Texas Lawmakers Investigate Deadly Power Blackout

By Jennifer Hiller and Gary McWilliams | February 25, 2021

Texas state legislators on Thursday started digging into the causes of deadly power blackouts that left millions shivering in the dark as frigid temperatures caught its grid operator and utilities ill-prepared for skyrocketing power demand.

Hearings are highlighting shortcomings by grid planners, electric utility and natural gas transmission operators that led to billions of dollars in damages and dozens of deaths. Consumer advocates have called for more stringent regulation of utilities and a review of retail marketing plans.

“The entire energy sector failed Texas,” said NRG Energy Inc Chief Executive Mauricio Gutierrez, who testified at the hearing.

The biggest failure was the state’s natural gas system, said Curtis Morgan, CEO of Vistra Corp, adding that without better ties between gas producers, pipelines and power plants, the state could face future cold weather outages.

“We just couldn’t get the gas at the pressures we needed,” said Morgan, who instructed employees to buy gas at any price but could not acquire enough to run plants.

Up to 48% of the state’s power generation was offline at times last week and at least 32 people died, including an 11-year-old boy of hypothermia in an unheated mobile home.

“We owe it to them and every Texan to make sure this never happens again,” said State Representative Ana Hernandez, noting that hospitals still have supply chain problems and burst pipes, and some people cannot access food and water. “The impact of this disaster was not only financial.”

Utilities were ordered to cut power to prevent a larger catastrophe, Bill Magness, CEO of the Electric Reliability Council of Texas (ERCOT), the state’s grid operator, said on Wednesday.

ERCOT, whose board is appointed by the state Public Utility Commission, faces lawsuits by customers and a generator claiming damages from misrepresentation and lack of planning. Six of ERCOT’s 15 directors resigned this week and a nominee withdrew before taking a seat.

ERCOT did not warn residents that the state’s power generation would not keep up with demand, even under perfect conditions, despite warnings the week prior from utilities, Morgan said.

“We did not give people a fighting chance,” Morgan said.

Governor Greg Abbott on Wednesday said public anger was justified and pledged proposals to increase power supplies and to protect those residents hit with enormous power bills. He blamed ERCOT, saying it should have acted faster to prevent generators from falling offline.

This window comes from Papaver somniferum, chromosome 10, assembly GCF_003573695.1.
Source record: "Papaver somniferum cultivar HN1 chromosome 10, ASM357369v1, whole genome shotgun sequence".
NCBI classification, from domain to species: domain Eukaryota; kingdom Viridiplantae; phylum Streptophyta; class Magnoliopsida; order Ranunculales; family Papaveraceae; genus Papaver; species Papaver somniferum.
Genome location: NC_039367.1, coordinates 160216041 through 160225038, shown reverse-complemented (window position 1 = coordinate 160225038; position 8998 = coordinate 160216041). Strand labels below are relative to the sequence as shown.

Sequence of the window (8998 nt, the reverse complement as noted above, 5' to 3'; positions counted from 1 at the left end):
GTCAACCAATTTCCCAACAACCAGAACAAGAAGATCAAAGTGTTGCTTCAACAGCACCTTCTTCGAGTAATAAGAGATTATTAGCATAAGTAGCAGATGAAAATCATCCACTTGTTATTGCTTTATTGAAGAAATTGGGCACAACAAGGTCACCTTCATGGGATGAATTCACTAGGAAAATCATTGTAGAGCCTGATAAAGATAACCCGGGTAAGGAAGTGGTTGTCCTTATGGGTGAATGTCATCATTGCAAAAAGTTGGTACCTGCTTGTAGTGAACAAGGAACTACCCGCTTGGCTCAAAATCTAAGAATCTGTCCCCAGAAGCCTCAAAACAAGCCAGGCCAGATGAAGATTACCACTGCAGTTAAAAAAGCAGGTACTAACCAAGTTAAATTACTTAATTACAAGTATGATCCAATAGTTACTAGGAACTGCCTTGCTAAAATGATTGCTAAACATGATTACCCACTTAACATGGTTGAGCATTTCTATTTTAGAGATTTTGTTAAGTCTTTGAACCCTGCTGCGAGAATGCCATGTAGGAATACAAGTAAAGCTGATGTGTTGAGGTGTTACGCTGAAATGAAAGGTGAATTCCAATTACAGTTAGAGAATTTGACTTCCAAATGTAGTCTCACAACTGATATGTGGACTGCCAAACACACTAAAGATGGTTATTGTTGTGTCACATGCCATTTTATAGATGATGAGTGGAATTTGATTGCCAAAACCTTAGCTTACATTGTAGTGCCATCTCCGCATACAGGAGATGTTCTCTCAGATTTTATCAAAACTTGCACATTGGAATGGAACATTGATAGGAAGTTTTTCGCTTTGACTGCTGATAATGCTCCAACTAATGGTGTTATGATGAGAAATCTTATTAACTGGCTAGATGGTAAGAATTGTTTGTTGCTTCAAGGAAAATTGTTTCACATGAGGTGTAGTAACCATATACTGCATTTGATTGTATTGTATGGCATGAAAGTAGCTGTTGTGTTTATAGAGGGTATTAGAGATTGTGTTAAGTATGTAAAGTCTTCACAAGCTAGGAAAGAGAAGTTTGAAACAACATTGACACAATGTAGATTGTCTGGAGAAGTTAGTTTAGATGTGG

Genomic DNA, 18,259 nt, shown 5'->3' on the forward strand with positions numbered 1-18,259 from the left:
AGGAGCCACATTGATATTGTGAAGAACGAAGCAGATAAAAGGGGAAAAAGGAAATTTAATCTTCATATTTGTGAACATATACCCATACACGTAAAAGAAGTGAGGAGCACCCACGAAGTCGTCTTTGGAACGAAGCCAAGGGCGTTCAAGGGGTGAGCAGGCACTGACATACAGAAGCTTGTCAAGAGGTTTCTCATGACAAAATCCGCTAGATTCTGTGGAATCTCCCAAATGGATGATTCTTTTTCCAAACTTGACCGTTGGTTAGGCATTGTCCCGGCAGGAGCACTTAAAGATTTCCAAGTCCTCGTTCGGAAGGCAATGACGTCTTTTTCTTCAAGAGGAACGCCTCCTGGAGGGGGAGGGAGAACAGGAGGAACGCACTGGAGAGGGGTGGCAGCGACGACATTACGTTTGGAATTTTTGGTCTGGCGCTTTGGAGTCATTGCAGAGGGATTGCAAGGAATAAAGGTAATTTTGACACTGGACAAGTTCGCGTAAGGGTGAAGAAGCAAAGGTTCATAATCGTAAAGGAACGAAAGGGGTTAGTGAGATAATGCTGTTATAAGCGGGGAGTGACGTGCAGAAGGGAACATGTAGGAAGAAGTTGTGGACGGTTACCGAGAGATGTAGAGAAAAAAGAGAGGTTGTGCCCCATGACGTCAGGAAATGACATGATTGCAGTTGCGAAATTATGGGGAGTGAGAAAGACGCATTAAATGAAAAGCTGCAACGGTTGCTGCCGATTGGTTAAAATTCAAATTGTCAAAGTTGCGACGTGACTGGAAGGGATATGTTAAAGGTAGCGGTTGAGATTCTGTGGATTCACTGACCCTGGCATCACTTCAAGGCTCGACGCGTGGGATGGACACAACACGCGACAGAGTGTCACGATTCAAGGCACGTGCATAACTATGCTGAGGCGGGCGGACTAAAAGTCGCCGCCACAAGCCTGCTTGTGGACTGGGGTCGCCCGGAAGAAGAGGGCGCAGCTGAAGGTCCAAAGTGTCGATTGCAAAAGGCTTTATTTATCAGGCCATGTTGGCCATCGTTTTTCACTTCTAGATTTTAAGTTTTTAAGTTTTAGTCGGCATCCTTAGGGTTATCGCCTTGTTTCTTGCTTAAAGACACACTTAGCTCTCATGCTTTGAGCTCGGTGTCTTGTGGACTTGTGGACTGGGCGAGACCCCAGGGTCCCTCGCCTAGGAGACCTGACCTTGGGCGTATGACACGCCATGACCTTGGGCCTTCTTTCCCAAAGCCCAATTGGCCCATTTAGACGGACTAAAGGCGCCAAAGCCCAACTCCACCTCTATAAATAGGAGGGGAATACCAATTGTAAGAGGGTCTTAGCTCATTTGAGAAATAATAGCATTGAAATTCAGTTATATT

Retail Defaults Ahead

Of the about 100 retail electric providers in Texas, a quarter are at risk of default on multimillion-dollar service charges levied by ERCOT. Some may sell customers to larger firms to cover costs, stifling retail competition, said Mark Foster, an attorney and former special counsel to the state’s Public Utility Commission.

“They call it the blood week,” Foster said. One of his clients, electricity marketer Young Energy LLC, faces a $19 million bill for services that cost $37,000 the prior month, he said. “There will be a significant decrease in competition for the consumer,” he said.

Electricity failures from storms and wildfires are raising costs for insurance providers, compounding residential and business damages, said Andrew Siffert, a vice president at reinsurance broker BMS Group.

By one count, the winter storm that hit Texas spawned $18 billion in insured losses across 20 U.S. states affected. On average, winter storms cause $3 billion in insured losses.

Siffert said the storm, wildfires and hurricanes have insurers pushing for more resilient networks to stop their losses from ballooning.

“Time and time again we see during a disaster the long-term lack of electricity compounds the overall insured loss. The insurance industry needs a seat at the table,” he said.

About the photo: Raella Mills, 3, plays mop-up at her home Tuesday, Feb. 23, 2021, in Dallas. Raella and her mother’s apartment flooded last week by a pipe that burst during the record winter cold. They are still without running water. (AP Photo/LM Otero)

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